The slow easy slide into brutality

I went on a political demonstration today. Well, it was called a vigil, and it was quiet, peaceful and non-confrontational, but it was a protest. It was expressing concern about Australia’s treatment of asylum-seekers, specifically several hundred man on an island in Papua New Guinea, Australia’s northern neighbour.

Realistically, there is very little prospect, right now anyway, that our government will make a major change to its refugee policy, but we have to try. Down the track, change must surely come.

Because Australia has slipped ever so easily into a casual brutality in its treatment of desperate people, and one day we must surely be shamed into recognising how low we have sunk.

A harsh policy

Australia’s refugee and “border protection” policies are all about controlling and limiting the number of asylum-seekers settling in Australia. With conditions in countries like Sudan, Iraq, Syria and Afghanistan so dangerous for many, there is a large incentive for persecuted and endangered people to try to reach a safe and rich country like Australia.

There must be practical limits to how many we can accept – we could surely accept more, but the government wants to reduce the numbers reaching our shores and then needing to be processed. So the policy was to make asylum seekers face long waits before a decision is made whether they can stay, and for conditions in the internment camps to be so difficult that there is no attraction for even desperate people to get on an overloaded boat and try to reach safe haven in Australia.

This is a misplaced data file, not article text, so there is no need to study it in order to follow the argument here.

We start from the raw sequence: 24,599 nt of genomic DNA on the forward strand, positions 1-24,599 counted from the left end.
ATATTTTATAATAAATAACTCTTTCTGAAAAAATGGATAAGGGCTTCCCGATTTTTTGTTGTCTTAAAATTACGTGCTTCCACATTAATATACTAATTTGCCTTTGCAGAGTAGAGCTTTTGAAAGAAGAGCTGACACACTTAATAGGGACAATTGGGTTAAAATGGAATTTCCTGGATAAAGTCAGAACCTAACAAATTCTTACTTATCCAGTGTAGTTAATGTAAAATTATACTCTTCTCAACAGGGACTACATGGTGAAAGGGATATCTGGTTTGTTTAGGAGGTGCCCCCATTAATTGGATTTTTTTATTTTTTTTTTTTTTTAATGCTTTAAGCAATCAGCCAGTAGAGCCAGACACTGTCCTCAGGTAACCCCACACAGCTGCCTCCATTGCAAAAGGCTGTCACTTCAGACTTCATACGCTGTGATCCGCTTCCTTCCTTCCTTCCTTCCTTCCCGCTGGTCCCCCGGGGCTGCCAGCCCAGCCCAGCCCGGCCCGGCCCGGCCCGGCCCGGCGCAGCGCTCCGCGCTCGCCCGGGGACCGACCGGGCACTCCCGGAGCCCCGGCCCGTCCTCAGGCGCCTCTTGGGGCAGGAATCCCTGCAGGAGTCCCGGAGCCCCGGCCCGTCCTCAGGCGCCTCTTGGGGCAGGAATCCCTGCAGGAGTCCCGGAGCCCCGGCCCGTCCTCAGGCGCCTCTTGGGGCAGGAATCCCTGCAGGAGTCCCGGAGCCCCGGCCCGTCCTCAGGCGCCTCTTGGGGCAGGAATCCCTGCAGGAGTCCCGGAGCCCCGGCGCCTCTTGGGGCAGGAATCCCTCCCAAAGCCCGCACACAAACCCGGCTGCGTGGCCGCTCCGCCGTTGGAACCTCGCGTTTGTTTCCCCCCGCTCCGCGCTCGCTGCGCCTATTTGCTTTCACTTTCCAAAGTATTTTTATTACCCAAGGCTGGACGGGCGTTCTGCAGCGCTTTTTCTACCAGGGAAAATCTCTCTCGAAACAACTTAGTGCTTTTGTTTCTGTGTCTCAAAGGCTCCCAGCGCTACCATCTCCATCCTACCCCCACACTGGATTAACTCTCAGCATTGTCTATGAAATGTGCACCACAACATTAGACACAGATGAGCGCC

Eventually the strategy evolved to not allow anyone arriving by boat to set foot on Australian shores, ever, so internment camps were set up in neighbouring countries, Papua New Guinea and Nauru, and all boats intercepted and either turned back or their occupants taken to these camps before they can reach Australian territory. Conditions in these camps are harsh and not safe – there have been several murders and suicides.

And it works! After the harsh policy was put in place more than a decade ago, boat arrivals slowed to a trickle, but when a new and more humane government softened the policy, arrivals soared. The harsh policy was restored and arrivals have again been reduced.

The men on Manus

One of the detention centres has been on Manus Island in Papua New Guinea. The centre houses men only, and about 1,500 asylum-seekers have lived there over the past 5 years.

There have always been tensions – between the Australian and the Papua New Guinea governments, and between the occupants and the local population, including the local police. Finally the Papua New Guinea Supreme Court ruled the centre was against PNG law, and ordered it closed.

The centre was officially closed at the end of October, but several hundred men in the centre refused to relocate elsewhere in PNG, saying they would not be safe outside the camp perimeter. The Australian and PNG governments have not yet carried through on their threat to move the men on by force, instead they have withdrawn facilities like food, water and electricity. Many of the men are suffering debilitating physical injuries and severe psychological conditions and their medicine has run out. Conditions are described as “squalid” and “horrendous”.

When the Manus men started collecting rainwater in barrels, the barrels were deliberately emptied.